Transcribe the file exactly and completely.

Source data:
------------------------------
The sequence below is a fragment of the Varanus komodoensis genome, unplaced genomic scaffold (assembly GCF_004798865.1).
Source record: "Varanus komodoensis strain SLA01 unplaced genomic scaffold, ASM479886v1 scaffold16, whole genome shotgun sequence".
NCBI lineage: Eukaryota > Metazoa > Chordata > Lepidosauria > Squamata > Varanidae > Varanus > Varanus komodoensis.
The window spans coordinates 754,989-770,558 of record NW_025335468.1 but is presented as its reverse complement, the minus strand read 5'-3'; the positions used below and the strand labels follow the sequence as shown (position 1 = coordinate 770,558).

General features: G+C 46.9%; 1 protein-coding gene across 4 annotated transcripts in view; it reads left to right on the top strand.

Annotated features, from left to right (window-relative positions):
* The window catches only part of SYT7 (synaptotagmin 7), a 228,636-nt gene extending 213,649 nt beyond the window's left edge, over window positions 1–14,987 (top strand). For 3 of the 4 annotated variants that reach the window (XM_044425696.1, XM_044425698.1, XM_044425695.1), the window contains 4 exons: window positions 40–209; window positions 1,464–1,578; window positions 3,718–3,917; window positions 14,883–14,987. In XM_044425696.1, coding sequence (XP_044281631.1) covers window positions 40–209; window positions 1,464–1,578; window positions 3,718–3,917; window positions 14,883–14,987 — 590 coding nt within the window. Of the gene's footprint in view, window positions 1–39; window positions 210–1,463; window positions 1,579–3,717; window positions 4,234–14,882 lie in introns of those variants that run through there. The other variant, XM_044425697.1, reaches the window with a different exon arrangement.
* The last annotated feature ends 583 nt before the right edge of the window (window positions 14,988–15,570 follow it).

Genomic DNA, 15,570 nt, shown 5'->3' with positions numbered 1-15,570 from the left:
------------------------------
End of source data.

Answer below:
The sequence below is a fragment of the Varanus komodoensis genome, unplaced genomic scaffold (assembly GCF_004798865.1).
Source record: "Varanus komodoensis strain SLA01 unplaced genomic scaffold, ASM479886v1 scaffold16, whole genome shotgun sequence".
NCBI lineage: Eukaryota > Metazoa > Chordata > Lepidosauria > Squamata > Varanidae > Varanus > Varanus komodoensis.
The window spans coordinates 754,989-770,558 of record NW_025335468.1 but is presented as its reverse complement, the minus strand read 5'-3'; the positions used below and the strand labels follow the sequence as shown (position 1 = coordinate 770,558).

General features: G+C 46.9%; 1 protein-coding gene across 4 annotated transcripts in view; it reads left to right on the top strand.

Annotated features, from left to right (window-relative positions):
* The window catches only part of SYT7 (synaptotagmin 7), a 228,636-nt gene extending 213,649 nt beyond the window's left edge, over window positions 1–14,987 (top strand). For 3 of the 4 annotated variants that reach the window (XM_044425696.1, XM_044425698.1, XM_044425695.1), the window contains 4 exons: window positions 40–209; window positions 1,464–1,578; window positions 3,718–3,917; window positions 14,883–14,987. In XM_044425696.1, coding sequence (XP_044281631.1) covers window positions 40–209; window positions 1,464–1,578; window positions 3,718–3,917; window positions 14,883–14,987 — 590 coding nt within the window. Of the gene's footprint in view, window positions 1–39; window positions 210–1,463; window positions 1,579–3,717; window positions 4,234–14,882 lie in introns of those variants that run through there. The other variant, XM_044425697.1, reaches the window with a different exon arrangement.
* The last annotated feature ends 583 nt before the right edge of the window (window positions 14,988–15,570 follow it).

Genomic DNA, 15,570 nt, shown 5'->3' with positions numbered 1-15,570 from the left: